A poem about Autism Awareness
It is a bright…. Clear…… spring day. There is a gentle breeze in the air….. As you walk toward the mall area in Washington, D.C., you see the Cherry Trees in Bloom……………………you stop and pick a flower……..and it reminds you why you are there…
The birds are singing, and the sunshine feels so good on your skin. The preparation for this day has been trying and hard. It was a long and cold winter in many ways…………. Many times there was doubt that this day would happen…….. This day is a Miracle in so many ways. A day where all of our efforts have come full circle. A sense of achievement overwhelms you……….
As you enter the mall area…………. your breath is taken away by the sight of thousands of pictures. You stand still at the power of what they say……..each child’s face silently telling their story………. each one waiting, deserving of only the best.
You see Grandma and Grandpa scanning the boards, trying to find their Angel’s picture. You hear a small voice go “EEEEEEEEEEEEEEEEEE… .” You see another child point, “Daddy, that’s ME!”
The Autism Awareness Quilt is on display……………..but it’s so huge – you will never find your child’s square! “Cure Autism Now,” one says – “ Save my brother,” says another…. .Oh, there it is over there, your child’s colorful scribbles on fabric that bring tears of joy and pride………
In the background, you hear speakers, telling the Nation of the need to help these children – and for the first time in a long time…….. you have Hope that this is the event that will make it so.
Close your eyes…….. imagine being there…………Hearing the silence of those who can’t speak………Hearing the voices of those who can…………
A dropped Awareness Ribbon is all that is left of that day…...
Now open your eyes………..
The title of that poem was "A Dream Come True" -- I think now, on the verge of April 8, 2014 -- it seems like it would be best titled, "The Nightmare Continues."
It breaks my heart to think that.
To write that.
Never, ever, back in the 1 in 500 rookie autism parent days would we have ever fathomed numbers of today, 1 in 68. Never would we have fathomed we would be veteran parents. No, not us, our children would be cured by then.
Not ever would I have fathomed reading blogs from folks sharing things as if for the first time when we veterans experienced them over a decade ago. New revelations that are actually old news for us. Same ol', same ol'. New autism organizations formed to take yet more money from the established ones who need the money to be even more effective.
People hindering instead of helping.
The things that are new in terms of treatments and opportunities are still not accessible to those without the means to obtain them.
It's hard to bear at times.
For that rally, for those Congressional Hearings, we worked so hard. We gave everything, and more. And we have continued to do just that. I hear so often people sprinting out of the starting blocks with new ideas and new goals, only to peter out in the name of having to take a break to focus on their own children. All the while, us veteran parents have had no choice but to do both. Find a way to do more, sacrifice more. Heal our own children while saving the world from autism. No break. Who would then pick up the slack?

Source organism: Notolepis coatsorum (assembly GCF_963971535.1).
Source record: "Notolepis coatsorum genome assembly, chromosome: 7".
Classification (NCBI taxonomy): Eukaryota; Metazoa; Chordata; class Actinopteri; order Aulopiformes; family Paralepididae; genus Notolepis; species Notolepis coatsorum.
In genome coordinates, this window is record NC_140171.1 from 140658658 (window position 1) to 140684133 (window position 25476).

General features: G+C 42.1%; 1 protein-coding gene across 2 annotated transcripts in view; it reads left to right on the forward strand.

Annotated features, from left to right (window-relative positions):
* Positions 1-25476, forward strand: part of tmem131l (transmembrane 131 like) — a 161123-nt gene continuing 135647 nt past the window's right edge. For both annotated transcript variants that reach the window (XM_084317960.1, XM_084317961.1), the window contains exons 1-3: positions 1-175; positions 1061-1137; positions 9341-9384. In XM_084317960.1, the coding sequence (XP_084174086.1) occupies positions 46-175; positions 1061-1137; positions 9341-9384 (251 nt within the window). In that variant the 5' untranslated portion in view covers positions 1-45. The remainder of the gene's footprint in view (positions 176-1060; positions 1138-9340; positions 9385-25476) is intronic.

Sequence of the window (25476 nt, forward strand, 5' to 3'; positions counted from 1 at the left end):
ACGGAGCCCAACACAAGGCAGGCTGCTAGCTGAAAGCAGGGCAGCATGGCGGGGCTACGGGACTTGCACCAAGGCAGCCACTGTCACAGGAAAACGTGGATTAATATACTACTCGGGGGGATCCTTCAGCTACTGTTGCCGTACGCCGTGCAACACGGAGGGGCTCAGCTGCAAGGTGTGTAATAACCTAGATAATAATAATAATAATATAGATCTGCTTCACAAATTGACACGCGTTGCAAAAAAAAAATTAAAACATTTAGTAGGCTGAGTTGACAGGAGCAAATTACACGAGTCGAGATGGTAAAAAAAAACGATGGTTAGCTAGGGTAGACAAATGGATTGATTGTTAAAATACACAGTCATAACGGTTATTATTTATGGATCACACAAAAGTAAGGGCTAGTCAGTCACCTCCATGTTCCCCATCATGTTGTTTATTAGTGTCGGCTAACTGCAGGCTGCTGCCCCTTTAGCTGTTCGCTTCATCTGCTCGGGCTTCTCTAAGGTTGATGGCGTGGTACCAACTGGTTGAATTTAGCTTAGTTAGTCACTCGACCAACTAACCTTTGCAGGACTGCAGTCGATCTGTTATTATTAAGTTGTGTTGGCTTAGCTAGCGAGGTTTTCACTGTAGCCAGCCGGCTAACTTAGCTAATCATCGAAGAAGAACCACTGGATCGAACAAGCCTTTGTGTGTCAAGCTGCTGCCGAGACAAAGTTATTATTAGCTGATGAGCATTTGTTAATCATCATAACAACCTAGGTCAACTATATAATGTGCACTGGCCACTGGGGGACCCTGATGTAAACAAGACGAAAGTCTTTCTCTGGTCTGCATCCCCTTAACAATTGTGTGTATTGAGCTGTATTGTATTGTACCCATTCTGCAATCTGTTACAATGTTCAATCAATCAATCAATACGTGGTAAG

I sit here still stunned by the sheer numbers now vs then. But I can't help but smile too. I don't feel we failed, I feel we just haven't won yet, and so must keep fighting. No, the only ones who failed, are those doctors and agencies who we have reached out to for help, but who have instead turned their backs. They must live with the realization that they could have stopped this epidemic, but didn't.
We who forged paths when there were none haven't failed. We worked. We followed the truth no matter where it lead because we had nothing to lose. We didn't merely light things up blue and think we were actually changing anything. We listened to the truth, and we acted on it. And we did it from our own homes, with no pay. No one in a fancy office receiving a salary has even come close to those achievements.
No, we haven't failed. Not us who were there from the beginning on the message boards late at night, all night. Not us who called, faxed, rallied, wrote, and researched. Not us who endured scorn, humiliation, threats. Not us who spoke truth in an ocean of lies.
Not us who saved pennies to be at rallies and Congressional hearings because it was that important.
Not us who made history by standing up and speaking out.
Not us who will NEVER QUIT in helping to keep that dream of so long ago, alive.
In that poem above it speaks of thousands of pictures. That's what it was then.
Today, it would be 1.2 million pictures on those boards.
I have the dream now that I did then.
When will anyone hear that silence?
|The "A Call to Action" Autism Awareness Quilt stitched together in 4x6 panels by Nancy LeGendre.|
|Bernard Rimland. I wonder what his thoughts of today would be.|
|The "Open Your Eyes to Autism" picture boards by Unlocking Autism.|
|Brandon. The reason I went there...|
|Kyle Walsh at our prayer meeting before the rally.|
|Brandon's quilt square.|
No way this epidemic of autism can be worse now than when we began our fight.
No way those agencies designed to protect our children's health are still turning a blind eye to researching the obvious, vaccinations, toxins, etc.
There's just.....no way this amount of devastation could be real.